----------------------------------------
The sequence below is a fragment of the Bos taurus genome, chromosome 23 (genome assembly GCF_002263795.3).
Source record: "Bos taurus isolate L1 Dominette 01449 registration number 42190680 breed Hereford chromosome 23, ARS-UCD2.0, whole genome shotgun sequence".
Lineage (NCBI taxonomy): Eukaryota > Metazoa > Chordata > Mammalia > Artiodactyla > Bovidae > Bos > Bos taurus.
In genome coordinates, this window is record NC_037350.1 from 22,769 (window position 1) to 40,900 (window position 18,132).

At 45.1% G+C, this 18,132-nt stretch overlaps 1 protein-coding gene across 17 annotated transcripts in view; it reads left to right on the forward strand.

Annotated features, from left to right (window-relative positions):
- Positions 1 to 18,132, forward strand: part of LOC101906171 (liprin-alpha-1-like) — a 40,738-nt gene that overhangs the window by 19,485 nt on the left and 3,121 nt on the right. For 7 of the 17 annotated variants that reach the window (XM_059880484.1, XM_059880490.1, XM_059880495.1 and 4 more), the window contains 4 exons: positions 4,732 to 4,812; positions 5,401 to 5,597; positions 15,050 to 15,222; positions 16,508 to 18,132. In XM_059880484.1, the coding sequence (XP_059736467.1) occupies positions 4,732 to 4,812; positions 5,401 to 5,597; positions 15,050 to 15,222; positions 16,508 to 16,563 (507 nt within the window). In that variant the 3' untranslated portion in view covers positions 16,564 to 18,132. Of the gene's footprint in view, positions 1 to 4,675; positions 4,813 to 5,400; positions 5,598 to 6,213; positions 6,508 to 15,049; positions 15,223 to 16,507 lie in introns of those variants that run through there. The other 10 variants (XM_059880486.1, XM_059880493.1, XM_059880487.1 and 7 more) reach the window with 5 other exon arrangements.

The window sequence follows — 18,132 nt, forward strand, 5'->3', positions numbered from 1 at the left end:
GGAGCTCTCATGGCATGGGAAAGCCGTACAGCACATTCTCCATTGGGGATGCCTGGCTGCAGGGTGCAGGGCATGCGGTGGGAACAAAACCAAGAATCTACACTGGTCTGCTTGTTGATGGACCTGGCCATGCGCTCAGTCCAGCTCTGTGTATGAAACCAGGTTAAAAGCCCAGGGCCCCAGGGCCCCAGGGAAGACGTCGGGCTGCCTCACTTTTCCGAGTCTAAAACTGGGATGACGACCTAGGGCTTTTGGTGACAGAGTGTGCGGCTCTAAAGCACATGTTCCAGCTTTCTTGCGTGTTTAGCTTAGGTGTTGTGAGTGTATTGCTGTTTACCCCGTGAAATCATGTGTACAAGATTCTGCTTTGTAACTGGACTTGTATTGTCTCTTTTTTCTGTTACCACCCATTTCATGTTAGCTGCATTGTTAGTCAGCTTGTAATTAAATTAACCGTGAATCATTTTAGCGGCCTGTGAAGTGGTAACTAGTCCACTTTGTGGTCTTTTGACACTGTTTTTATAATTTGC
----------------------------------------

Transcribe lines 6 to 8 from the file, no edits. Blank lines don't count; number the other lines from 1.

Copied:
Annotated features, from left to right (window-relative positions):
- Positions 1 to 18,132, forward strand: part of LOC101906171 (liprin-alpha-1-like) — a 40,738-nt gene that overhangs the window by 19,485 nt on the left and 3,121 nt on the right. For 7 of the 17 annotated variants that reach the window (XM_059880484.1, XM_059880490.1, XM_059880495.1 and 4 more), the window contains 4 exons: positions 4,732 to 4,812; positions 5,401 to 5,597; positions 15,050 to 15,222; positions 16,508 to 18,132. In XM_059880484.1, the coding sequence (XP_059736467.1) occupies positions 4,732 to 4,812; positions 5,401 to 5,597; positions 15,050 to 15,222; positions 16,508 to 16,563 (507 nt within the window). In that variant the 3' untranslated portion in view covers positions 16,564 to 18,132. Of the gene's footprint in view, positions 1 to 4,675; positions 4,813 to 5,400; positions 5,598 to 6,213; positions 6,508 to 15,049; positions 15,223 to 16,507 lie in introns of those variants that run through there. The other 10 variants (XM_059880486.1, XM_059880493.1, XM_059880487.1 and 7 more) reach the window with 5 other exon arrangements.

The window sequence follows — 18,132 nt, forward strand, 5'->3', positions numbered from 1 at the left end: